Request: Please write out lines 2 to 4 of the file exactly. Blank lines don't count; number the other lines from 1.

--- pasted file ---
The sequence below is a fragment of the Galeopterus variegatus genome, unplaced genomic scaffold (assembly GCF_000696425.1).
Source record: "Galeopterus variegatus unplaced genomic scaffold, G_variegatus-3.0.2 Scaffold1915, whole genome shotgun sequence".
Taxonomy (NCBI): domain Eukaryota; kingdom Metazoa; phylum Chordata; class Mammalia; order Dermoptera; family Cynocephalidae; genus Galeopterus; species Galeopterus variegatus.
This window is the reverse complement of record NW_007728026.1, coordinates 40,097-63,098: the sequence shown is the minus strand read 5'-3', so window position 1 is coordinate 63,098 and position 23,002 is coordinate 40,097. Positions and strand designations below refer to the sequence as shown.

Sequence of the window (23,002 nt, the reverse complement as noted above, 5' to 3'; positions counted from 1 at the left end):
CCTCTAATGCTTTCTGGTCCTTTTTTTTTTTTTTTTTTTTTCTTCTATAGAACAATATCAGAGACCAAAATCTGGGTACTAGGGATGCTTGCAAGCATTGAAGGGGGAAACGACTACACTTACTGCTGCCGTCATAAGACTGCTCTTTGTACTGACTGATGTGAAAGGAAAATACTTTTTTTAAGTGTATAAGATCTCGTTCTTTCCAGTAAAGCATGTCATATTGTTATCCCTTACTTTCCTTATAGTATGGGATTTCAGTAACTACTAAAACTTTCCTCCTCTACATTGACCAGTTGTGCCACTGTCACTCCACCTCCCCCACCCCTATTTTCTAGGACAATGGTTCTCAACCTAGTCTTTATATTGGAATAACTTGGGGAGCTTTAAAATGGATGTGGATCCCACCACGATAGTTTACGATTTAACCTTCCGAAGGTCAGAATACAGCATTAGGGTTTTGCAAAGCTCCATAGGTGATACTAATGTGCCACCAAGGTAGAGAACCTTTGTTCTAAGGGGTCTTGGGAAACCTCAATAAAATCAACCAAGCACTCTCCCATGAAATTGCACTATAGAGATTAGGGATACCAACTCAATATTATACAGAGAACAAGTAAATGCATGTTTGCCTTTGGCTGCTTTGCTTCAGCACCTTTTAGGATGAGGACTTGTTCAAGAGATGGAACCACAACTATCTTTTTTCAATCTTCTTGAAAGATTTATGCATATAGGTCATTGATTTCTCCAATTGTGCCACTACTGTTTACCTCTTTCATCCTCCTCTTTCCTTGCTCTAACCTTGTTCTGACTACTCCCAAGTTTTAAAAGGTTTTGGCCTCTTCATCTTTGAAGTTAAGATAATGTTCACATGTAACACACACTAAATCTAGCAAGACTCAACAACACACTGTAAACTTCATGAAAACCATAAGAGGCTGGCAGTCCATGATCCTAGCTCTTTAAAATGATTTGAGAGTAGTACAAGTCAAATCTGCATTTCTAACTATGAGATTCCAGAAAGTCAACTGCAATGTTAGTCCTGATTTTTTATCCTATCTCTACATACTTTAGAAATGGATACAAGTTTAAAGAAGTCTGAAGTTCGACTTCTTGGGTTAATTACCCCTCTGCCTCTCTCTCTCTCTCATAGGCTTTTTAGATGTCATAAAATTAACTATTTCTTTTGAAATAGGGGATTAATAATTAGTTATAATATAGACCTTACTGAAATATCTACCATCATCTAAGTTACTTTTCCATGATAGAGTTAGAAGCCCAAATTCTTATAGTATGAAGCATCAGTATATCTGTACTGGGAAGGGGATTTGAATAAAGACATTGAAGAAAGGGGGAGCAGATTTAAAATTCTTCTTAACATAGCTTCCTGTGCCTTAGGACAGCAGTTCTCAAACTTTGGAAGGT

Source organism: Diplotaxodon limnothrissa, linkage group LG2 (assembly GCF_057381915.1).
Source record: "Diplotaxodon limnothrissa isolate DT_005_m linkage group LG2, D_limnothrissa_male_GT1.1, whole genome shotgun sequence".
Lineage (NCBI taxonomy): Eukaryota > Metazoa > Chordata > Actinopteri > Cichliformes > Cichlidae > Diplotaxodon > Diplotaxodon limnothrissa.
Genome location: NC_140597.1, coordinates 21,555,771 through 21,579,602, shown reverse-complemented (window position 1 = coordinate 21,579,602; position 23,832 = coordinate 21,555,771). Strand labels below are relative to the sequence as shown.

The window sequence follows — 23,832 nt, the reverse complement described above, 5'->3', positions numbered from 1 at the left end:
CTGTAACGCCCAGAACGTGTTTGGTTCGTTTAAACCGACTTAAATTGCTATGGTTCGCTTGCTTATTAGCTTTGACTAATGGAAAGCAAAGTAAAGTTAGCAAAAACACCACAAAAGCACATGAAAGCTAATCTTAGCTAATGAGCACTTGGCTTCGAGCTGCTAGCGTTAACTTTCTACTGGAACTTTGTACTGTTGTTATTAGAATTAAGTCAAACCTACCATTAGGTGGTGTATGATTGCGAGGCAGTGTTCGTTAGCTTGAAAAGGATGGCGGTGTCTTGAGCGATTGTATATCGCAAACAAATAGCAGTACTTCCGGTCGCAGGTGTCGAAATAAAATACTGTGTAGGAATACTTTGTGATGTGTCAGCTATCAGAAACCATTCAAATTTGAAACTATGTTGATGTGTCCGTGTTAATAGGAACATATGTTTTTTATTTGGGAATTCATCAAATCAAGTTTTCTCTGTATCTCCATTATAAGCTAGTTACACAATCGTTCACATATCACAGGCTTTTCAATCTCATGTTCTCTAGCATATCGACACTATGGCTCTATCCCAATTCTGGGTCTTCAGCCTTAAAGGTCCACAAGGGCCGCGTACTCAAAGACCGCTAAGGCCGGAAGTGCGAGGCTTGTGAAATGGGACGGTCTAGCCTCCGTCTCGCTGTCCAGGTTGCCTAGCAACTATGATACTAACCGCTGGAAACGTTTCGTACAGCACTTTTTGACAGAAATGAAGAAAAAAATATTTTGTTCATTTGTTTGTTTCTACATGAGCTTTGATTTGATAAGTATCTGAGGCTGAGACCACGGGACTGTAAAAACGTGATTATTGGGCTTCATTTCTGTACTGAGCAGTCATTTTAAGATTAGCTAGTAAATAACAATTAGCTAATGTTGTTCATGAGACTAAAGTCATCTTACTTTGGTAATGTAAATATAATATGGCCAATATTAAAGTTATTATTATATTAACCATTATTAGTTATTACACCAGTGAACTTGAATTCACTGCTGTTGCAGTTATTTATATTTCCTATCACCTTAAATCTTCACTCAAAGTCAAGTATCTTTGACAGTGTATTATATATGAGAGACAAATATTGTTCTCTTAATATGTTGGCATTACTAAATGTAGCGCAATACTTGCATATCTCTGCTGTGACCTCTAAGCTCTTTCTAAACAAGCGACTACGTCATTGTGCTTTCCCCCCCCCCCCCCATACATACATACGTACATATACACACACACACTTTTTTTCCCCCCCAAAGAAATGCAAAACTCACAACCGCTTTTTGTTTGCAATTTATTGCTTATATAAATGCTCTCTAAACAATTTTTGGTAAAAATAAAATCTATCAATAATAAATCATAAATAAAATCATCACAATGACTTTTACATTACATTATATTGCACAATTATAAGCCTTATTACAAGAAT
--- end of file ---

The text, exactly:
Source record: "Galeopterus variegatus unplaced genomic scaffold, G_variegatus-3.0.2 Scaffold1915, whole genome shotgun sequence".
Taxonomy (NCBI): domain Eukaryota; kingdom Metazoa; phylum Chordata; class Mammalia; order Dermoptera; family Cynocephalidae; genus Galeopterus; species Galeopterus variegatus.
This window is the reverse complement of record NW_007728026.1, coordinates 40,097-63,098: the sequence shown is the minus strand read 5'-3', so window position 1 is coordinate 63,098 and position 23,002 is coordinate 40,097. Positions and strand designations below refer to the sequence as shown.